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Organisations using outdated access controls

Survey by HID Global shows companies not using up-to-date access controls or enforcing policies

Organisations using outdated access controls
Companies are neglecting their physical access controls, says HID Global.

While many organisations have got the message about information security, and are rushing to keep up to secure networks against cyber threats, a new survey by HID Global seems to suggest that companies are neglecting a crucial element of the security mix - physical access control.

The survey of 600 security system users, integrators and other stakeholders found that many organisations have outdated access control systems, with no regular testing and a lack of best practices in implementing controls.

Only one in three organisations surveyed performed annual testing of their physical access controls. Half had not updated physical access systems in the past year, while a further 20% had not updated them within three years.

On policies, one third felt that either their access control policies were not well implemented or not implemented at all.

A breach in physical security can compromise all other elements of security by allowing an intruder to effectively become an ‘insider'. There is also the risk posed by internal users gaining access to areas that they should not - a 2013 Verizon report found that 57% of all data breaches that were caused by privilege misuse involved physical access. Verizon data also showed that the most common place where loss or theft of an IT device such as a mobile or laptop occurs, is in the victim's work area 43% versus from a vehicle (23%) or residence (10%).

Nat Pisupati, regional sales director Identity & Access Management Middle East & Africa with HID Global commented: "The results revealed enterprise end users' perceptions about change, as well as the importance of industry best practices. It also gave us a glimpse into how well today's technology and policy best practices are being implemented.  Among the many interesting findings, the attitudes uncovered in the survey point towards how well organisations can defend against increasingly dangerous and costly security threats, both now and in the future."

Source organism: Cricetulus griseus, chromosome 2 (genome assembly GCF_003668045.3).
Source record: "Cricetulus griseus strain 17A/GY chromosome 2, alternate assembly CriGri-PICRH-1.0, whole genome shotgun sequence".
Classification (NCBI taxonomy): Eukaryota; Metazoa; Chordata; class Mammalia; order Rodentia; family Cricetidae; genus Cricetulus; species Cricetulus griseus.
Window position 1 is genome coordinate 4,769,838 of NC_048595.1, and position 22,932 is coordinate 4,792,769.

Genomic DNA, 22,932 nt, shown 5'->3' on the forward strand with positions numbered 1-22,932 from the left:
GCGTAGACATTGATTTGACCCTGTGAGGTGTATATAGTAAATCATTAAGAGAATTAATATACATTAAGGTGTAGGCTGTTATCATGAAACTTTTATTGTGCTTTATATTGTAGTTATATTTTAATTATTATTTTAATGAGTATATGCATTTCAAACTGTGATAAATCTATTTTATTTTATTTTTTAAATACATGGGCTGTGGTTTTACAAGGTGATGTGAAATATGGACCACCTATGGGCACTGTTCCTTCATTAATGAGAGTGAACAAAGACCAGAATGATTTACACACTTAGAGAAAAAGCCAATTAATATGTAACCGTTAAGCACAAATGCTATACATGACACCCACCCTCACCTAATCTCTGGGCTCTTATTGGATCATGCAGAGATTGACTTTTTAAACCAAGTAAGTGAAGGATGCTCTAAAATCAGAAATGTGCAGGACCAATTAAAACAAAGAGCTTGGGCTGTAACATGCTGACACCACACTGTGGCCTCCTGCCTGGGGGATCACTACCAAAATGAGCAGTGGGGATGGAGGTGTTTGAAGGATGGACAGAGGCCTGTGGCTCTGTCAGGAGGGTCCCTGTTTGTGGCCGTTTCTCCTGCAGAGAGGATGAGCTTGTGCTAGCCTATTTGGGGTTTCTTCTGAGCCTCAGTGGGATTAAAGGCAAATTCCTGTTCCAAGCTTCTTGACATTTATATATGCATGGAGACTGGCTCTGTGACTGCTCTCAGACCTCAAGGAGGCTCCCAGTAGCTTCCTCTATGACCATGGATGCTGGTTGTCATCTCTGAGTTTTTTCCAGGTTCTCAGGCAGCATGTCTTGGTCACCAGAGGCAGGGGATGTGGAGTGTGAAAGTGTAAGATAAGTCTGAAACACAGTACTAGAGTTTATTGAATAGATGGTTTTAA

"We believe that current perceptions about access control will have an impact on the adoption of future technologies. For instance, mobile access control on smartphones will enable a more hassle-free access control experience for users, who can carry all of their keys and credentials on a device they carefully protect and rarely lose or forget," he added. "However, if the market continues to delay shoring up its best practices now against today's threats to traditional cards and readers, it will be difficult for enterprise infrastructures to seamlessly move to digital credentials carried on smartphones in a BYOD deployment environment with new and different security threats."

Pisupati said that there is a shift in attitudes in the Middle East, with more organisations in verticals such as government, oil and gas, aviation, financial and education sectors, looking to more advanced, integrated physical security systems.

"We are seeing a marked change in the Middle East whereby there is an increased customer demand for advanced security solutions that are cost-effective and offer higher security levels. This is due to escalating security threats in this region. Customers are investing strategically in cost-effective solutions, keeping in mind that their purchases will allow for migration to future capabilities."

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